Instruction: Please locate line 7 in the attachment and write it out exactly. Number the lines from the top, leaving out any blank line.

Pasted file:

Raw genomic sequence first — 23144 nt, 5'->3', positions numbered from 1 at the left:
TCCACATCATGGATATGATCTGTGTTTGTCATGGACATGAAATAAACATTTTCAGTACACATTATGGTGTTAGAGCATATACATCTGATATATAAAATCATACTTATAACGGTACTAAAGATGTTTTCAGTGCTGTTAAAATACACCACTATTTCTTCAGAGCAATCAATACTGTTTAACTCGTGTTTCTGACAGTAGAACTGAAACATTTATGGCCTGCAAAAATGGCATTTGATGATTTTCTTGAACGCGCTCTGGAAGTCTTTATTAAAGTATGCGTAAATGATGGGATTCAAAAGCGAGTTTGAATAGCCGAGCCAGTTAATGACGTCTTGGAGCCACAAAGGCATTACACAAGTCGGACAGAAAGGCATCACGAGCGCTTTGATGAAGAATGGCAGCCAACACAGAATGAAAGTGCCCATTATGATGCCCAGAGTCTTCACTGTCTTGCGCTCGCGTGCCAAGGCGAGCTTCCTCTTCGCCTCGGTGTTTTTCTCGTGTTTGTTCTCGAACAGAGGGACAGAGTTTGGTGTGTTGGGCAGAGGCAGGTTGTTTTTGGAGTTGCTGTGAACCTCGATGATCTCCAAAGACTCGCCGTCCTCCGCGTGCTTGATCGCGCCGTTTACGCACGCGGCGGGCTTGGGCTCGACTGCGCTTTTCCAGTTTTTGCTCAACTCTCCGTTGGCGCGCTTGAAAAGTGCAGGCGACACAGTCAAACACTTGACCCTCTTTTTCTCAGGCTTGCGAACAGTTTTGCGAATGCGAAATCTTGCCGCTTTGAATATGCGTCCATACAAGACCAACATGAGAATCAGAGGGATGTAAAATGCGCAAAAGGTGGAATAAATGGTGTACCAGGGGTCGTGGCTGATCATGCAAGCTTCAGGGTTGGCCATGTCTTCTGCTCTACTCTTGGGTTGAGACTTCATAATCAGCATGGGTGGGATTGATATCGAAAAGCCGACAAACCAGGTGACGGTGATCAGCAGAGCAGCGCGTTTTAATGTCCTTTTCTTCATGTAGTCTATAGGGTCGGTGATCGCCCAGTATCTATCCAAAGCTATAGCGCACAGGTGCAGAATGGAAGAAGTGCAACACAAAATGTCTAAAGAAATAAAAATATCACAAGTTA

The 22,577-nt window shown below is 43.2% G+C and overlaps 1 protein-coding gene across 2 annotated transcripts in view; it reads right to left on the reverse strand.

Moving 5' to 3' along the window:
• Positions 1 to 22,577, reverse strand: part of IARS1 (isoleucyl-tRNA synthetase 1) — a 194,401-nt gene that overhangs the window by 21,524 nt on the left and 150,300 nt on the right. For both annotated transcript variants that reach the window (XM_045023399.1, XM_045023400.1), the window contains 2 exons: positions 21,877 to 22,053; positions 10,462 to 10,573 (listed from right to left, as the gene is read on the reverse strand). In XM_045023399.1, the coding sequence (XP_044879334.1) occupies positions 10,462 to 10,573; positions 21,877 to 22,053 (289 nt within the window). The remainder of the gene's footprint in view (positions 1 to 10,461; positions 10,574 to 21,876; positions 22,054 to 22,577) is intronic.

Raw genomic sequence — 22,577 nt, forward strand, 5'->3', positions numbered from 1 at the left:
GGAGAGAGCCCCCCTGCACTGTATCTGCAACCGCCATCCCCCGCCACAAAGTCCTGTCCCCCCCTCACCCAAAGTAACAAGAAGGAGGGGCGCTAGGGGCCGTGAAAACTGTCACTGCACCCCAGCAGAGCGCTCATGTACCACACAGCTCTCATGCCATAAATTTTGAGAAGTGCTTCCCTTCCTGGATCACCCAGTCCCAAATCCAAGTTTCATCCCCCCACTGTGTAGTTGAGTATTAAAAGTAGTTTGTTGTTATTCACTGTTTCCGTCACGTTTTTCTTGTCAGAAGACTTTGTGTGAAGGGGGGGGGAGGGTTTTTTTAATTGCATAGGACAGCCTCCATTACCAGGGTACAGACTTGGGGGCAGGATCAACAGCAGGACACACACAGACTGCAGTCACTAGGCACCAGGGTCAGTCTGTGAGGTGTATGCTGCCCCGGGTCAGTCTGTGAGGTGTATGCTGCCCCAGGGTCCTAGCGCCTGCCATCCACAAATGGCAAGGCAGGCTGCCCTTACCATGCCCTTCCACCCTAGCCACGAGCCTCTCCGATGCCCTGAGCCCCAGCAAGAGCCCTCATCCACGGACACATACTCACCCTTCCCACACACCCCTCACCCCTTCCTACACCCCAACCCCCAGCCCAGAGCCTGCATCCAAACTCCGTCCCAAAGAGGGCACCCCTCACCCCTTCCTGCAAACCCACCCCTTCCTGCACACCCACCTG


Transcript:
GGAGAGAGCCCCCCTGCACTGTATCTGCAACCGCCATCCCCCGCCACAAAGTCCTGTCCCCCCCTCACCCAAAGTAACAAGAAGGAGGGGCGCTAGGGGCCGTGAAAACTGTCACTGCACCCCAGCAGAGCGCTCATGTACCACACAGCTCTCATGCCATAAATTTTGAGAAGTGCTTCCCTTCCTGGATCACCCAGTCCCAAATCCAAGTTTCATCCCCCCACTGTGTAGTTGAGTATTAAAAGTAGTTTGTTGTTATTCACTGTTTCCGTCACGTTTTTCTTGTCAGAAGACTTTGTGTGAAGGGGGGGGGAGGGTTTTTTTAATTGCATAGGACAGCCTCCATTACCAGGGTACAGACTTGGGGGCAGGATCAACAGCAGGACACACACAGACTGCAGTCACTAGGCACCAGGGTCAGTCTGTGAGGTGTATGCTGCCCCGGGTCAGTCTGTGAGGTGTATGCTGCCCCAGGGTCCTAGCGCCTGCCATCCACAAATGGCAAGGCAGGCTGCCCTTACCATGCCCTTCCACCCTAGCCACGAGCCTCTCCGATGCCCTGAGCCCCAGCAAGAGCCCTCATCCACGGACACATACTCACCCTTCCCACACACCCCTCACCCCTTCCTACACCCCAACCCCCAGCCCAGAGCCTGCATCCAAACTCCGTCCCAAAGAGGGCACCCCTCACCCCTTCCTGCAAACCCACCCCTTCCTGCACACCCACCTG